Polar stratospheric clouds

        Another method considered for producing the warm polar temperatures were polar stratospheric clouds.[25] Polar stratospheric clouds are clouds that occur in the lower stratosphere at very low temperatures. Polar stratospheric clouds have a great impact on radiative forcing. Due to their minimal albedo properties and their optical thickness, polar stratospheric clouds act similar to a greenhouse gas and traps outgoing longwave radiation. Different types of polar stratospheric clouds occur in the atmosphere: polar stratospheric clouds that are created due to interactions with nitric or sulfuric acid and water (Type I) or polar stratospheric clouds that are created with only water ice (Type II).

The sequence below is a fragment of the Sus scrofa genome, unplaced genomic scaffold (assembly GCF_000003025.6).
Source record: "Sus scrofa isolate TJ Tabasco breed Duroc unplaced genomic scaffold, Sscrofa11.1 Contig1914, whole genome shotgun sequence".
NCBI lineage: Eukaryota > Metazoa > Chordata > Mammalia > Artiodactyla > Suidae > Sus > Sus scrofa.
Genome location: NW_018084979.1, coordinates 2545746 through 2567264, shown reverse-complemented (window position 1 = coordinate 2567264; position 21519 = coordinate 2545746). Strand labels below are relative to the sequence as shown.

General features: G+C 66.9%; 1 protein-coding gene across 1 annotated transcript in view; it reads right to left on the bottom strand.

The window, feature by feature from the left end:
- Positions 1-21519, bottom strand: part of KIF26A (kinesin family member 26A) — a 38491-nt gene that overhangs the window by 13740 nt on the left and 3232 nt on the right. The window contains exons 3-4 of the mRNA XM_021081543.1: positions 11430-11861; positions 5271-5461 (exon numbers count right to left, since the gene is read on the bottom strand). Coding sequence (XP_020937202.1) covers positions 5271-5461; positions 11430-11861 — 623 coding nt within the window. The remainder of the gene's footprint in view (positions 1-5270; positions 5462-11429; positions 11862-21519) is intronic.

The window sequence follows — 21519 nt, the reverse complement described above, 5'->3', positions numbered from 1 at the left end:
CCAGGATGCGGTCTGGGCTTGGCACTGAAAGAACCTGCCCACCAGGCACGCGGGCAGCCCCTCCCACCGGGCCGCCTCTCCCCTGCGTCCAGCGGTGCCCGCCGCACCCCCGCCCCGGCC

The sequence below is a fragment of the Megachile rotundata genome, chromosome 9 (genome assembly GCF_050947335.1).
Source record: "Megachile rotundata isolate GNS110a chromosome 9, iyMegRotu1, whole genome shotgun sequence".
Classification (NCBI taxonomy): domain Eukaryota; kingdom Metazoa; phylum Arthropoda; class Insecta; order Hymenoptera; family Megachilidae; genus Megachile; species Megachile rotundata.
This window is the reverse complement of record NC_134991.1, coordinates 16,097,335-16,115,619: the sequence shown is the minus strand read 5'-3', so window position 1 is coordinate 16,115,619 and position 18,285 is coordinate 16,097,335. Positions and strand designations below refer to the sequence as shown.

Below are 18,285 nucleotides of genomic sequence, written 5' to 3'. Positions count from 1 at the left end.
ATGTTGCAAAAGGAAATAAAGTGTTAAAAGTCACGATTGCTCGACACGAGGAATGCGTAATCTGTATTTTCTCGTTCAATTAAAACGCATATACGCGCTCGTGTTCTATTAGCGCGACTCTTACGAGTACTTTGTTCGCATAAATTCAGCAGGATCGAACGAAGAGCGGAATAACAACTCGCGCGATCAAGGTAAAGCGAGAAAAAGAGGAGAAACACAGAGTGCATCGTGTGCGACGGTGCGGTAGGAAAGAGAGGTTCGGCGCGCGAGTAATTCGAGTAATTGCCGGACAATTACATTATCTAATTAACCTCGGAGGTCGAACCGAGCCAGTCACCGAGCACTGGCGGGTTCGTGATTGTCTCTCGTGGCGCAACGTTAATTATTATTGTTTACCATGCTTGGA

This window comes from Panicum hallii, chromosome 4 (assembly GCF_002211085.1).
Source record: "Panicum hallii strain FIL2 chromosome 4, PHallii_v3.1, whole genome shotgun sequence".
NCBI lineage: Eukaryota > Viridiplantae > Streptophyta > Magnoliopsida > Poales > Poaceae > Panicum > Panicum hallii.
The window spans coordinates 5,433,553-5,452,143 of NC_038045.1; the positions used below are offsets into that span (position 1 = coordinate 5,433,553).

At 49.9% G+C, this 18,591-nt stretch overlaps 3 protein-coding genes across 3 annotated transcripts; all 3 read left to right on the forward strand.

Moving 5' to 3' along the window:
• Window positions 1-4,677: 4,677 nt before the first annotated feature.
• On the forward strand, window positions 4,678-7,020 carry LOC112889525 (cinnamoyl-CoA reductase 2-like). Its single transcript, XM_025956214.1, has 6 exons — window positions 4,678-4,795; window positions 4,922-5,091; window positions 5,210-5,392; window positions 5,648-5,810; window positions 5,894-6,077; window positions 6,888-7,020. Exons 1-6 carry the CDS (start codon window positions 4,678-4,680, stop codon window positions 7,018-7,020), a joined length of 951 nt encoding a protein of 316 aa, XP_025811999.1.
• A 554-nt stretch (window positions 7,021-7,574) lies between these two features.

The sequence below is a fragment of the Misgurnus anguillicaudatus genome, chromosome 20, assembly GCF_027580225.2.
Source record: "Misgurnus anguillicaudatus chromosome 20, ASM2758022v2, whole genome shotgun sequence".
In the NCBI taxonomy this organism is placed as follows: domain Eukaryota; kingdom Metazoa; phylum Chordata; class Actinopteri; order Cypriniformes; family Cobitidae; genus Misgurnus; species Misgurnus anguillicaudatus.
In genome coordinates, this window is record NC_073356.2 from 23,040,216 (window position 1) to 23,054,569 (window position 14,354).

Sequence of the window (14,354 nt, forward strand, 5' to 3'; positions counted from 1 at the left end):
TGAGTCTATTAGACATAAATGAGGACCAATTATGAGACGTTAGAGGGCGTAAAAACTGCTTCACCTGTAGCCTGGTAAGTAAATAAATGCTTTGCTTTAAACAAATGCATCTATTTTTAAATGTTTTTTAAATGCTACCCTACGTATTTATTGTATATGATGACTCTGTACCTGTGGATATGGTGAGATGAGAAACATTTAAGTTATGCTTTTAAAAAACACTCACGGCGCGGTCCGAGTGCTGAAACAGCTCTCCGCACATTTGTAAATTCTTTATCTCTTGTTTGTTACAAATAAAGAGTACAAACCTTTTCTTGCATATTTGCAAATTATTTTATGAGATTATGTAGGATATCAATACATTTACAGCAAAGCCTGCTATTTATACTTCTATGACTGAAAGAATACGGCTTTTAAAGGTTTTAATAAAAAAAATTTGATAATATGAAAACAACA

Methane is an important factor in the creation of the primary Type II polar stratospheric clouds that were created in the early Eocene.[12] Since water vapor is the only supporting substance used in Type II polar stratospheric clouds, the presence of water vapor in the lower stratosphere is necessary where in most situations the presence of water vapor in the lower stratosphere is rare. When methane is oxidized, a significant amount of water vapor is released. Another requirement for polar stratospheric clouds is cold temperatures to ensure condensation and cloud production. Polar stratospheric cloud production, since it requires the cold temperatures, is usually limited to nighttime and winter conditions. With this combination of wetter and colder conditions in the lower stratosphere, polar stratospheric clouds could have formed over wide areas in Polar Regions.